It is “that damned Tamkin” who led him there, in more ways than one. My students recalled Tamkin’s earlier words about the “true soul” and “pretender soul”: “In here, the human bosom—mine, yours, everybody’s—there isn’t just one soul. There’s a lot of souls. But there are two main ones, the real soul and a pretender soul. Now! Every man realizes that he has to love something or somebody. He feels that he must go outward. ‘If thou canst not love, what art thou?’ Are you with me?” He goes on to say, “The true soul is the one that pays the price. It suffers and gets sick, and it realizes that the pretender can’t be loved. Because the pretender is a lie. The true soul loves the truth.” All of these truisms spiral down the drain to nothing—or almost nothing. There’s a sliver of substance here, enough to entice Wilhelm.

There is also the eclectic diction. Tamkin’s elusiveness lies not only in his disappearances, not only in his combination of nonsense and wisdom, but also in the strange concoction that is his speech. This is especially clear in the poem he gives Wilhelm—a dreadful four-stanza jingle that is just peculiar enough to be interesting. I will quote the first two stanzas:

If thee thyself couldst only see
Thy greatness that is and yet to be,
Thou would feel joy-beauty-what ecstasy.
They are at thy feet, earth-moon-sea, the trinity.

Why-forth then dost thou tarry
And partake thee only of the crust
And skim the earth’s surface narry
When all creations art thy just?

My students did a good job of pointing out the bad grammar and false archaisms. (They didn’t notice the false archaisms right away, but slowly they caught on.) Beyond the grammar, the bad rhymes and rhythms, and the absurd “Why-forth,” there’s the carelessness with meaning. If it is wrong to “tarry” and “partake thee only of the crust,” what is one to do, then? Hurry up and eat it all? (That’s precisely what Tamkin has been refusing to do.) How does one “tarry” and “skim the earth’s surface” at the same time? But the most perplexing question is: why do I come back again and again to this terrible poem? I come to laugh, yes; I come for the sheer perplexity of it; but I also come to figure out what on earth it is.

The paradox of Bellow’s “accuracy of imagination” is that it has captured a supremely vague entity—or rather, something in between the vague and the specific. I don’t trust Tamkin one bit, but like Wilhelm, I think I glimpse him in a crowd. For reasons I can’t explain, I draw closer to find out; I do not find out, but in all of this I have been interested, even seduced. Despite Tamkin’s garish presence and maudlin meanings, despite my loss of an imaginary seven hundred dollars, there’s a blessing in this seduction.

Accuracy of Imagination: Part 1

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Catarrhally clogged and dizzy, I am enjoying the slowness of these first few days of break. Yesterday I read William Duff’s Essay on Original Genius (1767) with excitement. I was drawn to it by David Bromwich’s book A Choice of Inheritance: Self and Community from Edmund Burke to Robert Frost (1989). I will not discuss the latter at length, as I would not do it justice. Duff’s essay I will discuss today.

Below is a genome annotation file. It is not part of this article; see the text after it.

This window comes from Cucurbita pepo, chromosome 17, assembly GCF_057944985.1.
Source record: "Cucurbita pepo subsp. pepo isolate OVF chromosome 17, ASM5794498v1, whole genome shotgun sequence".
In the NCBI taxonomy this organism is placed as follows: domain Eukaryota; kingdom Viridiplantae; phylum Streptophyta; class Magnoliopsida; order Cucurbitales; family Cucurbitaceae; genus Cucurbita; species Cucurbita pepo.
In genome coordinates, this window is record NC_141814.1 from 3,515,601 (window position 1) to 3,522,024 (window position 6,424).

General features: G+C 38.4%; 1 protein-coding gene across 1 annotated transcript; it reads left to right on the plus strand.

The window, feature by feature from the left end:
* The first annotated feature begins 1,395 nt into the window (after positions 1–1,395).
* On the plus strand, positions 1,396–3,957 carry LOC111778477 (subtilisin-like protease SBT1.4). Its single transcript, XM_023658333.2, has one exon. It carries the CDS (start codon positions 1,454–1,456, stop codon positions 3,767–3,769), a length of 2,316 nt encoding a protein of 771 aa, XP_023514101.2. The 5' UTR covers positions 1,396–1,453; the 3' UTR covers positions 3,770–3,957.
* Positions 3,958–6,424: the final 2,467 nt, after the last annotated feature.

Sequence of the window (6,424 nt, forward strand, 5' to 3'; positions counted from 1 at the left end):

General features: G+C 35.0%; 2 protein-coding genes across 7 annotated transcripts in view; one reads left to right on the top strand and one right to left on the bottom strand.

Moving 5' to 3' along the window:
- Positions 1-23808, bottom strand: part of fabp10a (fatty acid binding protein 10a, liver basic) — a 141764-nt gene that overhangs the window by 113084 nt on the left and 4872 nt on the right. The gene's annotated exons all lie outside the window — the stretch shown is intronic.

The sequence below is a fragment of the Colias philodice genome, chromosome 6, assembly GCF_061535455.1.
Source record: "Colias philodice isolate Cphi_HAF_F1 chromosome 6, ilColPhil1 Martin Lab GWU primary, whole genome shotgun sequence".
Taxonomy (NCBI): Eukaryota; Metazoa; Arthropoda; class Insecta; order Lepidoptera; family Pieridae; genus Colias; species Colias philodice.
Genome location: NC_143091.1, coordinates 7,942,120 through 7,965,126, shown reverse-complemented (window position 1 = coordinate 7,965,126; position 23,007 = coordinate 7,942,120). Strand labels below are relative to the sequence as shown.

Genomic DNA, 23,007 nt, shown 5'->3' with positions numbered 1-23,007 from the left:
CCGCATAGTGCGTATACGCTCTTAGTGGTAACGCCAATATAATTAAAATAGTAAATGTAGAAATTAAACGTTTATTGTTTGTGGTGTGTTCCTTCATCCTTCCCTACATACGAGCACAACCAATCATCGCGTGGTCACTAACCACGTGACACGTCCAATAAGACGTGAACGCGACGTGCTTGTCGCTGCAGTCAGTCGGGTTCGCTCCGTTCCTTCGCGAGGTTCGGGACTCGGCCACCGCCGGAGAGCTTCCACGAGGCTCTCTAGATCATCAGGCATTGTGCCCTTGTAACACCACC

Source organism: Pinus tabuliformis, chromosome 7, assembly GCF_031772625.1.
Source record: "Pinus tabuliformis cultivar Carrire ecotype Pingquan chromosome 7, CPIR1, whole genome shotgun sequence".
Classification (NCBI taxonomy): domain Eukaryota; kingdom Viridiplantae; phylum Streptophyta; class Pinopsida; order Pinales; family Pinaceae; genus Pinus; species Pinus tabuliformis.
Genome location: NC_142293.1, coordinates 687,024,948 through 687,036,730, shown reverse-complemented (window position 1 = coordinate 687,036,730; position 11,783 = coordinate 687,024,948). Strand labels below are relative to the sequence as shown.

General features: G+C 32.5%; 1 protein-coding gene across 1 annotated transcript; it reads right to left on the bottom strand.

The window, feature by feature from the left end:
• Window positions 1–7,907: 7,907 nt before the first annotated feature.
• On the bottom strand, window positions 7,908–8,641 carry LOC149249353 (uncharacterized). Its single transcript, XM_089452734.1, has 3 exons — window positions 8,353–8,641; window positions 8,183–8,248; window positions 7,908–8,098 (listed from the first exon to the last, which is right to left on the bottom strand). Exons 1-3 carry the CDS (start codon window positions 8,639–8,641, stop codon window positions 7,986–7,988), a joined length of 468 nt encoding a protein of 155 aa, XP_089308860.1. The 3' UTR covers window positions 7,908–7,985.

In the second chapter of A Choice of Inheritance, Bromwich examines the changing meanings of “genius” over the centuries—from Edward Young’s conception of genius as complete and natural originality, to Wordsworth and Darwin’s intertwining of genius with interpretation and history, to a more specialized sense of the word, and then back to a sense of genius as something mysterious, separate, and natural. Despite this seeming reversion, what matters is the “displacement of the idea of nature by an idea of history” (24).

Bromwich devotes an intriguing paragraph to Duff, drawing attention his phrase “accuracy of imagination.” According to Bromwich, Duff retains some of Young’s idea of original genius but stops short of denying genius’s link with tradition. Duff perceives “accuracy of imagination” (a phrase he appears to have invented) as the gift of philosophical genius; Bromwich sees this as a “hint of a convergence between the ideas of genius in science and in art.”

The idea of “accuracy of imagination” interested me so much that I wanted to find out what Duff meant by it. His essay consists of two parts; each part, of five sections. The first part examines the ingredients, indications, and modes of genius; the second focuses on original genius and its various manifestations—in poetry, art, music, oratory, architecture, and philosophical science. Genius, according to Duff, need not be wholly original; yet the most sublime genius, poetic genius, is marked by originality.

At the outset, Duff associates genius unequivocally with invention: “To explore unbeaten tracks, and make new discoveries in the regions of Science; to invent the designs, and perfect the productions of Art, is the province of Genius alone” (5). Yet, as we find out later, such invention can take many forms.

Genius, according to Duff, has three ingredients: imagination, judgment, and taste. They exist in different proportions, according to the nature of the work, but imagination assumes primacy, and none of the three can be absent. If genius were to consist of imagination alone, then “there is scarce any means left us of distinguishing betwixt the flights of Genius and the reveries of a lunatic” (23-24).

In poetry, according to Duff, imagination comes first, then taste and judgment; in philosophical science, imagination still comes first, but judgment follows as a close second. Because imagination, judgment, and taste influence each other, the philosophical imagination is different in nature from the poetic imagination. The former is distinguished by “regularity, clearness, and accuracy”; the second, by “irregularity, vehemence, and enthusiasm.”  They need not always be separate, though; Duff regards Plato as both philosopher and poet (104):